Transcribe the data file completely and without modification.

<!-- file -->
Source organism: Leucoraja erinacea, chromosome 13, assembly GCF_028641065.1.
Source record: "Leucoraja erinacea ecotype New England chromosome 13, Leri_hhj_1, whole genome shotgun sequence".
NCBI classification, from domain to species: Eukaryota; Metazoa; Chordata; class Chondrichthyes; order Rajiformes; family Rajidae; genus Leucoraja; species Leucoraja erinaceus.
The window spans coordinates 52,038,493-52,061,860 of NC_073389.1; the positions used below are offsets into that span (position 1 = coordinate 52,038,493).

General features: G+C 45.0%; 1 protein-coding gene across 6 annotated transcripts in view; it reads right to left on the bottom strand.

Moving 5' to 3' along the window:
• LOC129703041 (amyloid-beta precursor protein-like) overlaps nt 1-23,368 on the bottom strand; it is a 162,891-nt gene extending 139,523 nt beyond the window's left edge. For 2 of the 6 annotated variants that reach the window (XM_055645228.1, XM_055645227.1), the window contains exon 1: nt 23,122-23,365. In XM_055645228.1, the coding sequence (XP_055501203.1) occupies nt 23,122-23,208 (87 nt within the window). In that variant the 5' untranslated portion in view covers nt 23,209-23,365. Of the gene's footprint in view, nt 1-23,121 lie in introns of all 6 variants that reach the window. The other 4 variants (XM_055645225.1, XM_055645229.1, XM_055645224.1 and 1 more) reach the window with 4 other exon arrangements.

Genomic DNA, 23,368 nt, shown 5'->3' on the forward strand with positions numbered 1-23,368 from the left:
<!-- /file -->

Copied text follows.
Source organism: Leucoraja erinacea, chromosome 13, assembly GCF_028641065.1.
Source record: "Leucoraja erinacea ecotype New England chromosome 13, Leri_hhj_1, whole genome shotgun sequence".
NCBI classification, from domain to species: Eukaryota; Metazoa; Chordata; class Chondrichthyes; order Rajiformes; family Rajidae; genus Leucoraja; species Leucoraja erinaceus.
The window spans coordinates 52,038,493-52,061,860 of NC_073389.1; the positions used below are offsets into that span (position 1 = coordinate 52,038,493).

General features: G+C 45.0%; 1 protein-coding gene across 6 annotated transcripts in view; it reads right to left on the bottom strand.

Moving 5' to 3' along the window:
• LOC129703041 (amyloid-beta precursor protein-like) overlaps nt 1-23,368 on the bottom strand; it is a 162,891-nt gene extending 139,523 nt beyond the window's left edge. For 2 of the 6 annotated variants that reach the window (XM_055645228.1, XM_055645227.1), the window contains exon 1: nt 23,122-23,365. In XM_055645228.1, the coding sequence (XP_055501203.1) occupies nt 23,122-23,208 (87 nt within the window). In that variant the 5' untranslated portion in view covers nt 23,209-23,365. Of the gene's footprint in view, nt 1-23,121 lie in introns of all 6 variants that reach the window. The other 4 variants (XM_055645225.1, XM_055645229.1, XM_055645224.1 and 1 more) reach the window with 4 other exon arrangements.

Genomic DNA, 23,368 nt, shown 5'->3' on the forward strand with positions numbered 1-23,368 from the left: